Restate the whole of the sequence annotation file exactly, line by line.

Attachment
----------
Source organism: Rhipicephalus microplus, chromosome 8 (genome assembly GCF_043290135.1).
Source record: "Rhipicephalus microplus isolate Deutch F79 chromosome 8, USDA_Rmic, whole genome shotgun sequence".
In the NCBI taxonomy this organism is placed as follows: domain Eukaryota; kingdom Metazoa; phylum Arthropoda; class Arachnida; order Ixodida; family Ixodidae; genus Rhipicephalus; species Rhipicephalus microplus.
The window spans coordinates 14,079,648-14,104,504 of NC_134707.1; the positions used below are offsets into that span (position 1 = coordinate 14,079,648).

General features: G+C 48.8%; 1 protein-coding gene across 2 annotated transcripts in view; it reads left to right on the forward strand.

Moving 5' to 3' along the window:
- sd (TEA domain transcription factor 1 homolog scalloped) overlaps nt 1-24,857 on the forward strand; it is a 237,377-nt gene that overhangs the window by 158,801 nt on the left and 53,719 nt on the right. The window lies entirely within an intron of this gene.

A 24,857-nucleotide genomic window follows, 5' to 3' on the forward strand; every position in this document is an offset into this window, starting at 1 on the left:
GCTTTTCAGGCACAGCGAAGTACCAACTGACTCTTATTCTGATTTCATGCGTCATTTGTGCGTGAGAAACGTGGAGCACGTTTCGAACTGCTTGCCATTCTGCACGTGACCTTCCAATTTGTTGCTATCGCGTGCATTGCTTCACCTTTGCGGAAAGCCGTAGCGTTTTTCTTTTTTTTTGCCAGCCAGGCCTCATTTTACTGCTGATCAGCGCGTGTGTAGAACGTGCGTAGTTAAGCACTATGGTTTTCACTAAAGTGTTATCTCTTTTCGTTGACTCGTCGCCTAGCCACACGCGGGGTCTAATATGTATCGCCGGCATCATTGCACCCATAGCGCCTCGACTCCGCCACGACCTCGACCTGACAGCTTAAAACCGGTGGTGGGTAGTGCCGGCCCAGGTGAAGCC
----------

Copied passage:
Source organism: Rhipicephalus microplus, chromosome 8 (genome assembly GCF_043290135.1).
Source record: "Rhipicephalus microplus isolate Deutch F79 chromosome 8, USDA_Rmic, whole genome shotgun sequence".
In the NCBI taxonomy this organism is placed as follows: domain Eukaryota; kingdom Metazoa; phylum Arthropoda; class Arachnida; order Ixodida; family Ixodidae; genus Rhipicephalus; species Rhipicephalus microplus.
The window spans coordinates 14,079,648-14,104,504 of NC_134707.1; the positions used below are offsets into that span (position 1 = coordinate 14,079,648).

General features: G+C 48.8%; 1 protein-coding gene across 2 annotated transcripts in view; it reads left to right on the forward strand.

Moving 5' to 3' along the window:
- sd (TEA domain transcription factor 1 homolog scalloped) overlaps nt 1-24,857 on the forward strand; it is a 237,377-nt gene that overhangs the window by 158,801 nt on the left and 53,719 nt on the right. The window lies entirely within an intron of this gene.

A 24,857-nucleotide genomic window follows, 5' to 3' on the forward strand; every position in this document is an offset into this window, starting at 1 on the left:
GCTTTTCAGGCACAGCGAAGTACCAACTGACTCTTATTCTGATTTCATGCGTCATTTGTGCGTGAGAAACGTGGAGCACGTTTCGAACTGCTTGCCATTCTGCACGTGACCTTCCAATTTGTTGCTATCGCGTGCATTGCTTCACCTTTGCGGAAAGCCGTAGCGTTTTTCTTTTTTTTTGCCAGCCAGGCCTCATTTTACTGCTGATCAGCGCGTGTGTAGAACGTGCGTAGTTAAGCACTATGGTTTTCACTAAAGTGTTATCTCTTTTCGTTGACTCGTCGCCTAGCCACACGCGGGGTCTAATATGTATCGCCGGCATCATTGCACCCATAGCGCCTCGACTCCGCCACGACCTCGACCTGACAGCTTAAAACCGGTGGTGGGTAGTGCCGGCCCAGGTGAAGCC